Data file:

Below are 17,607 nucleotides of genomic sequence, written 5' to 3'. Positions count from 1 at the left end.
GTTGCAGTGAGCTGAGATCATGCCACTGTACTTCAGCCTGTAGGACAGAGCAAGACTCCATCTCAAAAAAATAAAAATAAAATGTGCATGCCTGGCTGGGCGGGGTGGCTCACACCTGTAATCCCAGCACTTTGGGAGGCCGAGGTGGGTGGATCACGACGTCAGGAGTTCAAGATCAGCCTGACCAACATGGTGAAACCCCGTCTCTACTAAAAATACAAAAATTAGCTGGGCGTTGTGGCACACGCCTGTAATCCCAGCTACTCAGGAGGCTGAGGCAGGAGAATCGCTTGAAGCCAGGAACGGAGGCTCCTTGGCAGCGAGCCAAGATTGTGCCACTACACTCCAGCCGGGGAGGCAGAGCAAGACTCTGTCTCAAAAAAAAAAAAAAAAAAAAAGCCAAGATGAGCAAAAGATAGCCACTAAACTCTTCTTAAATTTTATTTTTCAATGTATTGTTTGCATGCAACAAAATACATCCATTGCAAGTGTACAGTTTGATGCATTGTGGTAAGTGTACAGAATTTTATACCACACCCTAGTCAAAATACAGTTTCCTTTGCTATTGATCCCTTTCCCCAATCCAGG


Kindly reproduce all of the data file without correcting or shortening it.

Below are 17,607 nucleotides of genomic sequence, written 5' to 3'. Positions count from 1 at the left end.
GTTGCAGTGAGCTGAGATCATGCCACTGTACTTCAGCCTGTAGGACAGAGCAAGACTCCATCTCAAAAAAATAAAAATAAAATGTGCATGCCTGGCTGGGCGGGGTGGCTCACACCTGTAATCCCAGCACTTTGGGAGGCCGAGGTGGGTGGATCACGACGTCAGGAGTTCAAGATCAGCCTGACCAACATGGTGAAACCCCGTCTCTACTAAAAATACAAAAATTAGCTGGGCGTTGTGGCACACGCCTGTAATCCCAGCTACTCAGGAGGCTGAGGCAGGAGAATCGCTTGAAGCCAGGAACGGAGGCTCCTTGGCAGCGAGCCAAGATTGTGCCACTACACTCCAGCCGGGGAGGCAGAGCAAGACTCTGTCTCAAAAAAAAAAAAAAAAAAAAAGCCAAGATGAGCAAAAGATAGCCACTAAACTCTTCTTAAATTTTATTTTTCAATGTATTGTTTGCATGCAACAAAATACATCCATTGCAAGTGTACAGTTTGATGCATTGTGGTAAGTGTACAGAATTTTATACCACACCCTAGTCAAAATACAGTTTCCTTTGCTATTGATCCCTTTCCCCAATCCAGG